Facing mounting criticism from the children’s book community and on Twitter, Arthur Gackley, the author of Bad Little Children’s Books, a controversial adult book of parodies, has asked Abrams to cease its publication.

In September Abrams’ Image imprint, a line of illustrated humor and reference titles for adults, published Bad Little Children’s Books, an illustrated collection featuring parodies of classic children’s book covers based on a range of controversial and often blatantly offensive themes.

Although designed as satire—the book’s cover states that it offers “kid-lit parodies,” and “offensively tweaked covers”— Gackley, a pseudonym, offers a series of book cover parodies that range from jokes about farting and dildoes to far more provocative ones that use racial and cultural stereotypes involving Native Americans, Muslims and Islam.

In early December, Kelly Jensen, a book blogger and former librarian, wrote a blog post entitled “It’s Not Funny. It’s Racist,” which criticized the book, its author, and Abrams’ editorial team. “Shame on everyone involved in this project who didn’t speak up and point out how utterly racist these 'humorous' book covers are,” she wrote. “This kind of 'humor' is never acceptable. It’s deadly.”

Over the weekend, social media picked up on her post and criticism of the book and of Abrams grew substantially on Twitter.

Abrams had originally issued a statement in support of the book. The publisher said that “Bad Little Children’s Books is a work of parody and satire and, as such, it is intentionally, openly, and provocatively offensive. We took great pains to clearly label the book as such.”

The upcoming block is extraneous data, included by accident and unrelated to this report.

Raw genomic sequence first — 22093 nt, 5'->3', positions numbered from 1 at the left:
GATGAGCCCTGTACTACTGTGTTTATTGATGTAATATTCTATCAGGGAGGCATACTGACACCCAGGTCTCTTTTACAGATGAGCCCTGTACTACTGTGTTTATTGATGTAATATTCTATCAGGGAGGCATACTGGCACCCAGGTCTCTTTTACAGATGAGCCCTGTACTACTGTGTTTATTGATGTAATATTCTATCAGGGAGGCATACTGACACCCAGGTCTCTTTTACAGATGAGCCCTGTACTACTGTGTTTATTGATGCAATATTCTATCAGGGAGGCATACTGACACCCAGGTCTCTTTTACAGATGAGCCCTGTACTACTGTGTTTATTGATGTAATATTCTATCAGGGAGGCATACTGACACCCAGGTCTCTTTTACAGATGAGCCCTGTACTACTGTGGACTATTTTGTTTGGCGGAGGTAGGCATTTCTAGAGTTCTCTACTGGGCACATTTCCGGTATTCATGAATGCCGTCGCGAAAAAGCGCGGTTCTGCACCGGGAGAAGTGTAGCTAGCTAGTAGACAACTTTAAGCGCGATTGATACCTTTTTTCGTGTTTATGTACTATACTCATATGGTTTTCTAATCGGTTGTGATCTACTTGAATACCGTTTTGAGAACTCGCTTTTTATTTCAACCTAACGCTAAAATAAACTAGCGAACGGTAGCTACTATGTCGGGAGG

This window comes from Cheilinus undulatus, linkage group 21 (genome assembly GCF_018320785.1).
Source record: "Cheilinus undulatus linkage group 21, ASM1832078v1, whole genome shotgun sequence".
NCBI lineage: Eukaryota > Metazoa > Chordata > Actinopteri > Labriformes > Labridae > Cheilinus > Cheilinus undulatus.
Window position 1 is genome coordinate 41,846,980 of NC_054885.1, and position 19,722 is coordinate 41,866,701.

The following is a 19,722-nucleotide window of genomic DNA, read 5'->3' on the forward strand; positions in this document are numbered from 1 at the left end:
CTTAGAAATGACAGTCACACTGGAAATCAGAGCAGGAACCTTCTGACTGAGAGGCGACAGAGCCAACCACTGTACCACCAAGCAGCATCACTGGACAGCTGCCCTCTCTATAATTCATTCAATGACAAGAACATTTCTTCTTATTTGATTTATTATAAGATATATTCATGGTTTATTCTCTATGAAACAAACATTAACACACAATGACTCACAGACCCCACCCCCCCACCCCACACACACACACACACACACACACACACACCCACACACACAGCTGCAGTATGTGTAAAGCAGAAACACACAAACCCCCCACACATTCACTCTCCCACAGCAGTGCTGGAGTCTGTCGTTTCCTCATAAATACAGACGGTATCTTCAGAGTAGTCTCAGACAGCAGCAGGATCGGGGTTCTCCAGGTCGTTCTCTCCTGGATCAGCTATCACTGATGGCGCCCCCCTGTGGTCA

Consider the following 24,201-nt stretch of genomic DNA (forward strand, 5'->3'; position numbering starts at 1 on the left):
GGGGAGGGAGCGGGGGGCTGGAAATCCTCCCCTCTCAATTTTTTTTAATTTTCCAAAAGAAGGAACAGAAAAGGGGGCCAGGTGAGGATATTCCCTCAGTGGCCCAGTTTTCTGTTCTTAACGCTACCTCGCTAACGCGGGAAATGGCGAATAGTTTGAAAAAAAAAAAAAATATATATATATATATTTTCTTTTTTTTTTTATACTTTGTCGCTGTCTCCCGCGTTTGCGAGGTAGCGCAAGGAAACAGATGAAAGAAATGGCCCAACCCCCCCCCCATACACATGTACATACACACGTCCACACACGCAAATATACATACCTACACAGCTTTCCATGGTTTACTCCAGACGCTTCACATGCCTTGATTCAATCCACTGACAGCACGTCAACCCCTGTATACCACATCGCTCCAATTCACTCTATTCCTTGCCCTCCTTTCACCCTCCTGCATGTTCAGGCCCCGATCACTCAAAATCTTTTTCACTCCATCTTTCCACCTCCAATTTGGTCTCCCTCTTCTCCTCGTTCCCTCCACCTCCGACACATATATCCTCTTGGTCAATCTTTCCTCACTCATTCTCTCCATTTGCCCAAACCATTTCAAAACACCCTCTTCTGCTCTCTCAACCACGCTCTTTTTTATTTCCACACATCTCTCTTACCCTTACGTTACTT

Indeed, the National Coalition Against Censorship issued a statement in support of the book: “We support Abrams’ decision to publish this, or any other book, even if it offends some readers. We urge the company not to accede to pressure to withdraw the book, but to stand for the proposition that it is the right of authors to write as they choose and of individuals to decide for themselves what to read.”

The controversy around Bad Little Children’s Books follows other recent instances of outrage over children’s books considered to be offensive. Earlier this year e.E. Charlton-Trujillo’s, When We Was Fierce (Candlewick), which employed a made-up urban dialect considered by some to be offensive, and A Birthday Cake for George Washington (Scholastic), illustrated by Vanessa Brantley Newton, about George Washington’s slaves, came under fire for being insensitive and using offensive racial stereotypes.

Although the author of Bad Little Children's Books cited positive reviews of the book and called the efforts to have the book banned an act of censorship, by late Sunday night he asked Abrams to withdraw the book from publication.

The author said, “The book is clearly not being read by some in the way I had intended—as satire—and, more disturbingly, is being misread as the very act of hate and bigotry that the work was meant to expose, not promote. For this reason, I have asked Abrams to cease publishing the book.”

Abrams' statement said: "We have been disheartened by calls to censor the book and to stifle the author’s right to express his artistic vision by people we would expect to promote those basic fundamental rights and freedoms. However, faced with the misperceived message of the book, we are respecting the author’s request."

Clarification: Abrams is not withdrawing Bad Little Children's Book from the market; but it will not go back to press for additional copies.